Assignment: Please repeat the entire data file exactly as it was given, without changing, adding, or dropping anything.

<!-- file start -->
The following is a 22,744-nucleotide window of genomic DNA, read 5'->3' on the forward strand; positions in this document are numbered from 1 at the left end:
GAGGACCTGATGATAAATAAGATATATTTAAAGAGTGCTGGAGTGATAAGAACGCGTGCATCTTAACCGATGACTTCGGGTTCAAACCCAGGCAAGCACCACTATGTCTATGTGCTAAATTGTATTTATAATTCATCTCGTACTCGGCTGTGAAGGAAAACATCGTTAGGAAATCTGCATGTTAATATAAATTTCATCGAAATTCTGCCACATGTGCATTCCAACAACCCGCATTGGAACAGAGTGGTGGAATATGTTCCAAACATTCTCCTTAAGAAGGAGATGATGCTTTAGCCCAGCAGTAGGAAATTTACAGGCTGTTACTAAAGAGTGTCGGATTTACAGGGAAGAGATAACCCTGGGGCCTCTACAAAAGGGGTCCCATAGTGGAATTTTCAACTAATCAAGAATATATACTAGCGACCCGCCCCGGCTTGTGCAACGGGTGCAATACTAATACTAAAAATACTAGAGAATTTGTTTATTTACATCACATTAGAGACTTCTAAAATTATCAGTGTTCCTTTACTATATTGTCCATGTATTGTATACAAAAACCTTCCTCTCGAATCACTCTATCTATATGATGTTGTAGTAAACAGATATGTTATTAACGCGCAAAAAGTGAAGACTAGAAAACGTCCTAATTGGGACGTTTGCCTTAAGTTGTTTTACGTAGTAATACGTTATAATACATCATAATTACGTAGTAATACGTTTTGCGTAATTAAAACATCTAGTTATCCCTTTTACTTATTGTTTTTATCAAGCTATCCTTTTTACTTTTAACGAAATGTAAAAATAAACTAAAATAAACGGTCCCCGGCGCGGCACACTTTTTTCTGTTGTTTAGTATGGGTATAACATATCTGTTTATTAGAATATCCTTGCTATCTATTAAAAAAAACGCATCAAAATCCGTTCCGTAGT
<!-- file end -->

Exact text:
The following is a 22,744-nucleotide window of genomic DNA, read 5'->3' on the forward strand; positions in this document are numbered from 1 at the left end:
GAGGACCTGATGATAAATAAGATATATTTAAAGAGTGCTGGAGTGATAAGAACGCGTGCATCTTAACCGATGACTTCGGGTTCAAACCCAGGCAAGCACCACTATGTCTATGTGCTAAATTGTATTTATAATTCATCTCGTACTCGGCTGTGAAGGAAAACATCGTTAGGAAATCTGCATGTTAATATAAATTTCATCGAAATTCTGCCACATGTGCATTCCAACAACCCGCATTGGAACAGAGTGGTGGAATATGTTCCAAACATTCTCCTTAAGAAGGAGATGATGCTTTAGCCCAGCAGTAGGAAATTTACAGGCTGTTACTAAAGAGTGTCGGATTTACAGGGAAGAGATAACCCTGGGGCCTCTACAAAAGGGGTCCCATAGTGGAATTTTCAACTAATCAAGAATATATACTAGCGACCCGCCCCGGCTTGTGCAACGGGTGCAATACTAATACTAAAAATACTAGAGAATTTGTTTATTTACATCACATTAGAGACTTCTAAAATTATCAGTGTTCCTTTACTATATTGTCCATGTATTGTATACAAAAACCTTCCTCTCGAATCACTCTATCTATATGATGTTGTAGTAAACAGATATGTTATTAACGCGCAAAAAGTGAAGACTAGAAAACGTCCTAATTGGGACGTTTGCCTTAAGTTGTTTTACGTAGTAATACGTTATAATACATCATAATTACGTAGTAATACGTTTTGCGTAATTAAAACATCTAGTTATCCCTTTTACTTATTGTTTTTATCAAGCTATCCTTTTTACTTTTAACGAAATGTAAAAATAAACTAAAATAAACGGTCCCCGGCGCGGCACACTTTTTTCTGTTGTTTAGTATGGGTATAACATATCTGTTTATTAGAATATCCTTGCTATCTATTAAAAAAAACGCATCAAAATCCGTTCCGTAGT